Since the momentous events of Sept. 11, 2001, countless news stories, TV commentaries, and books have speculated on the causes of terrorism, the attitudes of Muslims, and a purported clash of civilizations between Islamic societies and the West.
What has not been available is any reliable measure of the viewpoints of ordinary Muslims, who constitute 20 percent of the global population.
That is no longer the case. Through an ambitious six-year project that involved hour-long, face-to-face interviews with residents in nearly 40 nations, Gallup has plumbed the perspectives of Muslim men and women – urban and rural, educated and illiterate, young and old.
The Gallup Poll of the Muslim World surveyed a representative sample of 90 percent of the world's 1.3 billion Muslims, the most comprehensive study ever done. The findings are explored in the new book "Who Speaks for Islam?" by John Esposito, Islamic studies professor at Georgetown University; and Dalia Mogahed, executive director of the Gallup Center for Muslim Studies in Washington.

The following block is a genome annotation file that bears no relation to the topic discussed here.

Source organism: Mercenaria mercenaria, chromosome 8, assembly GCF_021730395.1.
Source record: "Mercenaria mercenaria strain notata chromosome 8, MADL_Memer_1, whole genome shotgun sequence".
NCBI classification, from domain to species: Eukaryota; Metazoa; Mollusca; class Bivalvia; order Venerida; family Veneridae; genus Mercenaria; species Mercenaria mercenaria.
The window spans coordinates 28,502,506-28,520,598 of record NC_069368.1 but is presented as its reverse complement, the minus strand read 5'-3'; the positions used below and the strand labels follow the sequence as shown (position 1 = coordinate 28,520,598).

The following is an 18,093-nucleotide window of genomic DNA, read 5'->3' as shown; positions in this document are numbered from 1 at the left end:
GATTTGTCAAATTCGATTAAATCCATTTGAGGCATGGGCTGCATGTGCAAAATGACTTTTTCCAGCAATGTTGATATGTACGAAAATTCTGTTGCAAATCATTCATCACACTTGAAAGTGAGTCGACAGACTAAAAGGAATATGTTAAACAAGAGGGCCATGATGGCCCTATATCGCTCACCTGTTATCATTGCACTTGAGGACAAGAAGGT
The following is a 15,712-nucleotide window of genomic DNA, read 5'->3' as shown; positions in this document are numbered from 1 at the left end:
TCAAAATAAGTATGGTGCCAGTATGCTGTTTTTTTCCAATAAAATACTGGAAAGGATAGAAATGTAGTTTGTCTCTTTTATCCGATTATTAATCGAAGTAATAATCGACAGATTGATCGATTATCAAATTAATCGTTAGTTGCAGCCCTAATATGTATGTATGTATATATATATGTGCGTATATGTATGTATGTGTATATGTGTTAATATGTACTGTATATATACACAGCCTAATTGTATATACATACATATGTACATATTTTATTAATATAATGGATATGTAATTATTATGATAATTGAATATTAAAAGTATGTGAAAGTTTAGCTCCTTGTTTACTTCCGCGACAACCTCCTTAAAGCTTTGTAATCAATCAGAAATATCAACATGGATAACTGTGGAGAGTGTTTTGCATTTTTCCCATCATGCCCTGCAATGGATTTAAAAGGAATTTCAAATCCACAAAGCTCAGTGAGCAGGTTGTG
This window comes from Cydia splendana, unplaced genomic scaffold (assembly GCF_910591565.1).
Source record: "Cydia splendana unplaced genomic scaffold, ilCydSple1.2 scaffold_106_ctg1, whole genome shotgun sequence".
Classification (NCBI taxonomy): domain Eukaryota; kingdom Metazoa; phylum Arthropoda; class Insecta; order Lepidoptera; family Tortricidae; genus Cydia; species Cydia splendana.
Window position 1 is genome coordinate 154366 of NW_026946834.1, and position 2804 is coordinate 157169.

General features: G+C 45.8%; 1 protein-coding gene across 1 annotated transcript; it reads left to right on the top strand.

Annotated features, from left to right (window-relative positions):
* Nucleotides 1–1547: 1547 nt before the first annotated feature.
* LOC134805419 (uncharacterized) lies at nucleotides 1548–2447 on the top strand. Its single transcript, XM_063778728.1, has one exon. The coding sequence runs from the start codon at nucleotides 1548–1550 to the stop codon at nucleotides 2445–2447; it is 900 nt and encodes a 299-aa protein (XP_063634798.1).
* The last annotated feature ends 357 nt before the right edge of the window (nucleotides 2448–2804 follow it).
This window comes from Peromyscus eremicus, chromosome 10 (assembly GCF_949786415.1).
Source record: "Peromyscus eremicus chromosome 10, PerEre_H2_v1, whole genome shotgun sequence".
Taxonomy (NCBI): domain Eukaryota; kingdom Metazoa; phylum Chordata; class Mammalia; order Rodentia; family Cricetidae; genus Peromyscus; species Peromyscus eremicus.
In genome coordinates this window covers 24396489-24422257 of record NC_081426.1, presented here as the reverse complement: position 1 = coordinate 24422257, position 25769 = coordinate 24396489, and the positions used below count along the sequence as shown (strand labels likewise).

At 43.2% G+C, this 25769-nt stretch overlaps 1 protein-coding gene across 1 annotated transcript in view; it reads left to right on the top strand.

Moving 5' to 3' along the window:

Here are some of the key results, which frequently counter conventional wisdom: